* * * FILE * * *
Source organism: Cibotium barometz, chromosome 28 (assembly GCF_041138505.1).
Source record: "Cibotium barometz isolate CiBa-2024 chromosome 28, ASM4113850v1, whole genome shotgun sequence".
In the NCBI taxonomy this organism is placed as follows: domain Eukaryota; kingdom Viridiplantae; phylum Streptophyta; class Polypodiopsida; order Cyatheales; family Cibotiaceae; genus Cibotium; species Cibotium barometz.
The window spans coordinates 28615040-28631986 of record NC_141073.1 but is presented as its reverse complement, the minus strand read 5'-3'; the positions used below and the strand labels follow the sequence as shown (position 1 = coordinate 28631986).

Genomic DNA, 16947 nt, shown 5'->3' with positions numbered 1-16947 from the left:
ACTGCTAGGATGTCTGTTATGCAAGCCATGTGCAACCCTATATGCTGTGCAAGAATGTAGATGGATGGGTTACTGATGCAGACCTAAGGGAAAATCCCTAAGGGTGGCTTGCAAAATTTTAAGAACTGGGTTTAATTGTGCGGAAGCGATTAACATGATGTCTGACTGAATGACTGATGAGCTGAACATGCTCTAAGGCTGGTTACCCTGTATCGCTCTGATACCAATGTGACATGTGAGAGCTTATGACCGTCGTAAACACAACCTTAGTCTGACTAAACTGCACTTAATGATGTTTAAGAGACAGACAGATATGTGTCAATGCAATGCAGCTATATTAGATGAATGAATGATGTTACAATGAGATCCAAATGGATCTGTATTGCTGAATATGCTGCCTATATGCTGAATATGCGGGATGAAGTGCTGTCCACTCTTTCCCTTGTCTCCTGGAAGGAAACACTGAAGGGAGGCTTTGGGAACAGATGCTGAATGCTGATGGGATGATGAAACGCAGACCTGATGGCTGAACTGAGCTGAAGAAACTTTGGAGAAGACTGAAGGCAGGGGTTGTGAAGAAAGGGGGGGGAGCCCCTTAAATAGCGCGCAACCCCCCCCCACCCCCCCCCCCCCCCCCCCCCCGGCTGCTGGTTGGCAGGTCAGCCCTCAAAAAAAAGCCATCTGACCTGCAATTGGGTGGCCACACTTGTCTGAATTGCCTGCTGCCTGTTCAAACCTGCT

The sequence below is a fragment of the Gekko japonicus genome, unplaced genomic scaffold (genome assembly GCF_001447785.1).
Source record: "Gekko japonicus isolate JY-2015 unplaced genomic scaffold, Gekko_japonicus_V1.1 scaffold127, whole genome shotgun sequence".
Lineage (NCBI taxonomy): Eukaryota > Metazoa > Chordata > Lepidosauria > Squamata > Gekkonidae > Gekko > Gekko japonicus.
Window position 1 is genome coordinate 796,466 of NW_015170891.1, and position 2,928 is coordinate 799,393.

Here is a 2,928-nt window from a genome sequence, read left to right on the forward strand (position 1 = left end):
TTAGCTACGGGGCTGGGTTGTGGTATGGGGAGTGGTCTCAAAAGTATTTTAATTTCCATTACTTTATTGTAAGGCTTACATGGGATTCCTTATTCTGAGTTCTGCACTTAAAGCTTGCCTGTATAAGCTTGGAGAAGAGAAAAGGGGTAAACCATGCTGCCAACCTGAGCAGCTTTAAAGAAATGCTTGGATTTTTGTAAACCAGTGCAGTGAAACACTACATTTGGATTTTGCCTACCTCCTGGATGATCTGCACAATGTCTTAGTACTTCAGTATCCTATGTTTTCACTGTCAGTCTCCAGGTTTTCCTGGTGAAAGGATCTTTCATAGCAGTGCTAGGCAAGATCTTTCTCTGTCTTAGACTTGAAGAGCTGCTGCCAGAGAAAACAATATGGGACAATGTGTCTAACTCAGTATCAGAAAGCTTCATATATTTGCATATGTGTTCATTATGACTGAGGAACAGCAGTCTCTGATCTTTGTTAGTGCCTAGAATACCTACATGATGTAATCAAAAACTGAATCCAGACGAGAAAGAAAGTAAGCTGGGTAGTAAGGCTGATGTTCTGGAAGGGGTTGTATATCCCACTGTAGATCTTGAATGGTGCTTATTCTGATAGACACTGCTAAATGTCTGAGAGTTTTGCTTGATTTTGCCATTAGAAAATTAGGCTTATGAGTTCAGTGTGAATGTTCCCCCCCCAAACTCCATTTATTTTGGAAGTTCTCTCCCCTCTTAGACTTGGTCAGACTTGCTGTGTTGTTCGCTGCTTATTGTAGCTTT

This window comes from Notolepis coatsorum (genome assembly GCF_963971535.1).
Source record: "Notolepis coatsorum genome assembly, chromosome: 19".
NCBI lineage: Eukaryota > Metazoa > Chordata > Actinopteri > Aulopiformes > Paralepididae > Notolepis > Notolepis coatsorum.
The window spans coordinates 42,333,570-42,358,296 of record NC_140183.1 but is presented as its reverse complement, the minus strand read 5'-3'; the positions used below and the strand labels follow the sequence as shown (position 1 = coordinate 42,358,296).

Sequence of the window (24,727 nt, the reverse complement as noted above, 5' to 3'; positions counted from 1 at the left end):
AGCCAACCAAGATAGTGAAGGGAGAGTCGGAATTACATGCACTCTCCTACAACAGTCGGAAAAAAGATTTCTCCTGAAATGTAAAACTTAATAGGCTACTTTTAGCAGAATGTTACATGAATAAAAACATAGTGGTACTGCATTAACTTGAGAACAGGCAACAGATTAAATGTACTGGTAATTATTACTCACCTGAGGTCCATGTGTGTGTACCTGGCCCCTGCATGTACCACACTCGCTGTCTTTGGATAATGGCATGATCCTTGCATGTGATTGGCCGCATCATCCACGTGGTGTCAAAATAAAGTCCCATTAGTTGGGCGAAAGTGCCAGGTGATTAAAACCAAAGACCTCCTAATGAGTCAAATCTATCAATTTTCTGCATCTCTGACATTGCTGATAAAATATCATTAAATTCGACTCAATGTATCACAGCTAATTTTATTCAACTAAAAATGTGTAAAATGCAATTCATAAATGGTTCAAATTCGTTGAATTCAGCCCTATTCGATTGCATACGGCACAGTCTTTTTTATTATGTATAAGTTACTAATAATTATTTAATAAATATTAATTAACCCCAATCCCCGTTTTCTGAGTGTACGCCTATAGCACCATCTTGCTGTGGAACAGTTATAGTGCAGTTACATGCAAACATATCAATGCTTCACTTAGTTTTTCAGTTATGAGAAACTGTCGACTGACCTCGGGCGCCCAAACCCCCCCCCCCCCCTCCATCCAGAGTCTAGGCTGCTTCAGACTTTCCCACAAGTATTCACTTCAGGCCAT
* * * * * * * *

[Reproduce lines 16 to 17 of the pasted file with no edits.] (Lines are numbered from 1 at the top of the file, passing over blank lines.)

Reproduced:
The window spans coordinates 42,333,570-42,358,296 of record NC_140183.1 but is presented as its reverse complement, the minus strand read 5'-3'; the positions used below and the strand labels follow the sequence as shown (position 1 = coordinate 42,358,296).

Sequence of the window (24,727 nt, the reverse complement as noted above, 5' to 3'; positions counted from 1 at the left end):